There's more to a millennial woman than just career development. That’s the finding of several research and focus groups. And it's something that a Fort Worth-based marketing firm hopes to tap into.
Tara Wilson of the Tara Wilson Agency found that even millennial women — although at their career's beginning phases — craved for personal development and life empowerment.
And that led to the creation of Fierce Lab, a first-of-its-kind, innovative conference focused on delivering important resources to millennial women.
The conference will take place on Saturday, April 27 at Hotel Zaza in Dallas.
The one-day event features 14 speakers in total, including two keynotes: bestselling author Amber Rae and Bumble's Chief Brand Officer Alexandra Williamson.
Some of the topics on focus at the event are mental health, financial intelligence, risk-taking mentorship, self-confidence and financial health, among others.
Alongside a number of workshops and networking opportunities, a few experiential activities sponsored by brand partners Topo Chico, Bumble Bizz and Her.HQ are also scheduled at the event.
The activities provide first-hand relationship building experiences with the brands, similar to the marketing strategy of brand activation, which Tara Wilson Agency has employed to a successful extent in recent years. The idea of directly engaging with consumers to market a product has landed the agency interest from brands like Nike, ESPN and Samsung.
Which, as it relates to marketing, maybe the key to the hearts of millennials, said Tara Wilson, founder of Tara Wilson Agency.
"Millennials are hungry for experiences over materialistic items," Wilson said. "In fact, that's typically how they like to spend money. Some of their biggest purchases go toward having brand experiences over, say, going out and buying material things.
Fort Worth Business Press sat down with Wilson to learn more about Fierce Lab and her.
What is the idea behind Fierce Lab?
The reason we founded Fierce Lab is because we saw an opportunity in the Fort Worth and Dallas community to really help millennial women. We found that there is not a conference that focuses on the whole-selves. There are conferences that are great for career development, or entrepreneur conference for someone looking to take their side-hustle and turn it into their full-time work. But, there was not something that focused on woman, holistically.
What can an attendee expect at Fierce Lab?
A lab is a place where you go, traditionally, to experiment. In a lab, it's okay to try new things, it's okay to test. And perhaps something might fail, but you tweak it, and you test again and you test again. With Fierce Lab, we're bringing women together that have tried and done a multitude of things. It gives us a place for women to talk about what has worked for them and what hasn't.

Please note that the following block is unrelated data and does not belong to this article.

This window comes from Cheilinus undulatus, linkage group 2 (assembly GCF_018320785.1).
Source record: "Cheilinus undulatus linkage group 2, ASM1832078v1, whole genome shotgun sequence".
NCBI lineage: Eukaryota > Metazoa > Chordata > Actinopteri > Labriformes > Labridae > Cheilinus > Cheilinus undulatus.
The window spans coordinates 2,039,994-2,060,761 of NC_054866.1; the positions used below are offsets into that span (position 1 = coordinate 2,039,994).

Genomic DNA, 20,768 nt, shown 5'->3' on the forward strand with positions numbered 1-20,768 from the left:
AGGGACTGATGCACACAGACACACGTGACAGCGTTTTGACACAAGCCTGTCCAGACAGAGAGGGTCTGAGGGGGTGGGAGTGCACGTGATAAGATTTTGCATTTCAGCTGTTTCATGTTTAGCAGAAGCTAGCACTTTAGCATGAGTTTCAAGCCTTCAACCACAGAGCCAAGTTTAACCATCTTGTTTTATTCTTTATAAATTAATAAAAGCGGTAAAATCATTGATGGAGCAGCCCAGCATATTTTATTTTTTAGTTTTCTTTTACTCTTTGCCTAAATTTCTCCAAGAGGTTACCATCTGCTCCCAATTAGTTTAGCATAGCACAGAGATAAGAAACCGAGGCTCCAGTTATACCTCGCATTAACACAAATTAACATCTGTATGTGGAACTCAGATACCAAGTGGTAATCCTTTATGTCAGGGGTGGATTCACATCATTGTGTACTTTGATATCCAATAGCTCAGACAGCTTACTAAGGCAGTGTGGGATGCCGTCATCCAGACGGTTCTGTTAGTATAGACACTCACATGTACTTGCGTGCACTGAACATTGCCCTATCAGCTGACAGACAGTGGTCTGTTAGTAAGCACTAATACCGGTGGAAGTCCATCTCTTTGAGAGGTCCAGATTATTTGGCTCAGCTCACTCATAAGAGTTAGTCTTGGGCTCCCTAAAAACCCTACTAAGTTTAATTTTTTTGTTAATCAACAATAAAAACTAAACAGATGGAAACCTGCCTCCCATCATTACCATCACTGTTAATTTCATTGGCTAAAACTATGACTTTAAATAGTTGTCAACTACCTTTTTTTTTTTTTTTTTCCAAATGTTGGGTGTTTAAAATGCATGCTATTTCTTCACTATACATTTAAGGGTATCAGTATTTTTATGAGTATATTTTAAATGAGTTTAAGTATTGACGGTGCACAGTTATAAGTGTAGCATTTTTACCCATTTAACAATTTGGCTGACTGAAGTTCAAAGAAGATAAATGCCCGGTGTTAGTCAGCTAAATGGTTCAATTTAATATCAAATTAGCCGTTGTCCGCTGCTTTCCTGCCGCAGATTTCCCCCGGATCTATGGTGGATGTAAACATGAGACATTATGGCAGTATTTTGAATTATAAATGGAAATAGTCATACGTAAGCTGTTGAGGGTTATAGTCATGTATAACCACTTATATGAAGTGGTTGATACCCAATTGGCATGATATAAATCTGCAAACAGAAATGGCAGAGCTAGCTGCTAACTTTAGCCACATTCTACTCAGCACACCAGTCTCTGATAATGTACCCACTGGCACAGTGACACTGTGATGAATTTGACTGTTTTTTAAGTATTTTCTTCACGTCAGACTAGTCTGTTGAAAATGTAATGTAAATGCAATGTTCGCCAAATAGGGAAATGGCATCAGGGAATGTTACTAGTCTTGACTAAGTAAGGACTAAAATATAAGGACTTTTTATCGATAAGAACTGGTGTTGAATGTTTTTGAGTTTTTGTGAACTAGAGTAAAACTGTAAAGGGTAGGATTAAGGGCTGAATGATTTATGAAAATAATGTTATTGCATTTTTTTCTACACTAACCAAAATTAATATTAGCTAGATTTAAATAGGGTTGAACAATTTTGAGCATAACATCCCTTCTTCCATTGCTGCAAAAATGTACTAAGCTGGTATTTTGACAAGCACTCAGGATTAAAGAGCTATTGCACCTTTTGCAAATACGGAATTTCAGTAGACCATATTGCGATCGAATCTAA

What are some things that you wish you had known earlier in your career?
That, you didn't have to have it all figured out. It was okay to completely do a 180 from a career perspective and that I would survive that. That, financial hardship, in the beginning, doesn't mean that I'm still struggling financially now. That, mentoring doesn't always come in a formal relationship. You, yourselves, often time, have to pursue people that you want to have that professional relationship.
What is it like being a woman in the modern workforce?
We're multi-dimensional women. There's so much more to us than just our careers, or just our hobbies. And that's the case for anyone, be it a man or a woman. There's this knowledge, on our part as an agency, that recognizes that women want an opportunity to have conversations around their whole-being. They are multi-faceted.
Millennials report one of the highest rates of depression. How important is taking care of one's mental health?
It's really important now, more than ever. For everyone, but especially millennials, to think about their mental health and to focus on it. For so long, there's been a stigma around getting help when you feel challenged, mentally.
Any suggestions on how to look after yourself?
I talk so often with women about what they're doing to keep themselves in a good headspace. Whether it be, eliminating people they're seeing in their social media feed. Or, surrounding themselves with friends who are positive and uplifting, who aren't necessarily constantly negative. Apart from that, what I know as a woman in my 40s that I didn't know as a woman in my 20s was that it's ok to talk to someone about what I'm going through emotionally.
As an entrepreneur, what kind of challenges did you face?
Being an entrepreneur comes with a unique set of challenges that maybe being an employee of another company does not have. You are going to face the challenges. You're going to face financial challenges. You're going to face your own challenges about whether you can do it. Maybe insecurities. You're going to face setbacks about other people not believing that you can do it.
Do you think those entrepreneurial challenges differed for you because you are a woman?
I don't think those challenges discriminate whether you are a man or a woman. I don't think it boils down to that. Or, my challenges are any different as a woman than they are as a man. Because hustle is hustle is hustle.